New Zealand September quarter GDP came in stronger than expect at +1.0% qoq, but the major news of the day was the downward revision to earlier growth estimates. The biggest issue we have been grappling with recently has been persistently low inflation in the face of growth that has been, until now, well above potential. At least part of that is now explained by the fact that growth hasn’t been as strong as we thought it was.
Dealing with the quarter first, growth at +1.0%
was stronger than expected by us (+0.8%), the consensus (+0.7%) and the Reserve
Bank (+0.9%). Growth was strongest in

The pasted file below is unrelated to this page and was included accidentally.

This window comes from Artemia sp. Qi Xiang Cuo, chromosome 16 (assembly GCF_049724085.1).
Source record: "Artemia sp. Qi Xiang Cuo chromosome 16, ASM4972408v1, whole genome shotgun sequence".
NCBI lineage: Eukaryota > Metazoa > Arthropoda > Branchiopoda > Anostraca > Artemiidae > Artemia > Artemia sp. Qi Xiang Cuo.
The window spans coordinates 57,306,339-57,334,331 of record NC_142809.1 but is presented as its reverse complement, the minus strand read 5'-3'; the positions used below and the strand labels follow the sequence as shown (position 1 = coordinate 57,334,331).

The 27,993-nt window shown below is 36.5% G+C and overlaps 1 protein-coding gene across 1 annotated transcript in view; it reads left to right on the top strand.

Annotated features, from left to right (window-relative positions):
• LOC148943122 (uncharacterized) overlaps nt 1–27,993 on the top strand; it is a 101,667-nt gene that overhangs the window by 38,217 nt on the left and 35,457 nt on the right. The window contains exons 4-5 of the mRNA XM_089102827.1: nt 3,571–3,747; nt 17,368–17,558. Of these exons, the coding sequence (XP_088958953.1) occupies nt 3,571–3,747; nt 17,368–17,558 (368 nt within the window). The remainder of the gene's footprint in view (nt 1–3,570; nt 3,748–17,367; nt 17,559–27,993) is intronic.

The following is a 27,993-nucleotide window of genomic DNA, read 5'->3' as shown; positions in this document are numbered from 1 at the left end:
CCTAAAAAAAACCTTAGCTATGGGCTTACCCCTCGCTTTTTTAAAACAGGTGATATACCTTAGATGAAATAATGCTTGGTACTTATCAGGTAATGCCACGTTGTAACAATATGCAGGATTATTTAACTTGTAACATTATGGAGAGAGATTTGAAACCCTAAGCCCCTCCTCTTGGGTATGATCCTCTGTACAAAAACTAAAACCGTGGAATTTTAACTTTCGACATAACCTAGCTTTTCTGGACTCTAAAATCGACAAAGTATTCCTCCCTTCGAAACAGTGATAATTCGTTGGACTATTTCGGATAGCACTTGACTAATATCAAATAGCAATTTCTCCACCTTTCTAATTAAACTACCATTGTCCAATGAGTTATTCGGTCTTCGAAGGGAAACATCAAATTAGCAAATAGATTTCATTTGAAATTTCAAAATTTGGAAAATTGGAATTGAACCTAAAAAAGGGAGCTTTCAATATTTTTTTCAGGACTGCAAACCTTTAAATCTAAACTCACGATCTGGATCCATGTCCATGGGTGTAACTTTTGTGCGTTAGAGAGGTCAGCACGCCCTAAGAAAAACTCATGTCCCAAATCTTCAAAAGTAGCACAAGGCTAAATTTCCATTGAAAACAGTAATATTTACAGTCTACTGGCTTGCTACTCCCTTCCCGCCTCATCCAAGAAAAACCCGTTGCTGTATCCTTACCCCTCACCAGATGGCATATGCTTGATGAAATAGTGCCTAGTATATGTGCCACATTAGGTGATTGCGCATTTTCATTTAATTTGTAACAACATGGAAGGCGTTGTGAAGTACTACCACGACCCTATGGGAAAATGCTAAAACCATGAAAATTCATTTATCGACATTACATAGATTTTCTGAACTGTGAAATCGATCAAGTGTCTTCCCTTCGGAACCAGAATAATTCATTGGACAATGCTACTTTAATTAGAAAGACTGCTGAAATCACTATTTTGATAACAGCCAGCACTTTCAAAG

the primary and goods-producing sectors.
Strongest contributions came from agriculture, mining and
manufacturing. Construction activity was
down slightly over the quarter, but remains at a high level.
Despite the stronger than expected growth in
the quarter annual growth came in at +3.2% yoy versus the expected +3.3%. Annual growth in the year to June was revised
down from +3.9% to +3.2%. Annual average
growth was +2.9% in the September year versus the expected +3.1%.
Lower than previously reported growth tells
us productivity has not been as strong as we previously thought but also that output
gap measures will now also be revised lower.
This helps explain recent inflation incomes that have continued to surprise
on the downside.
Looking ahead I’m keeping my forecasts unchanged
at this point which means I’m continuing to expect a period of above trend growth
and that it will be appropriate for the RBNZ to resume interest rate hikes in
the second half of next year.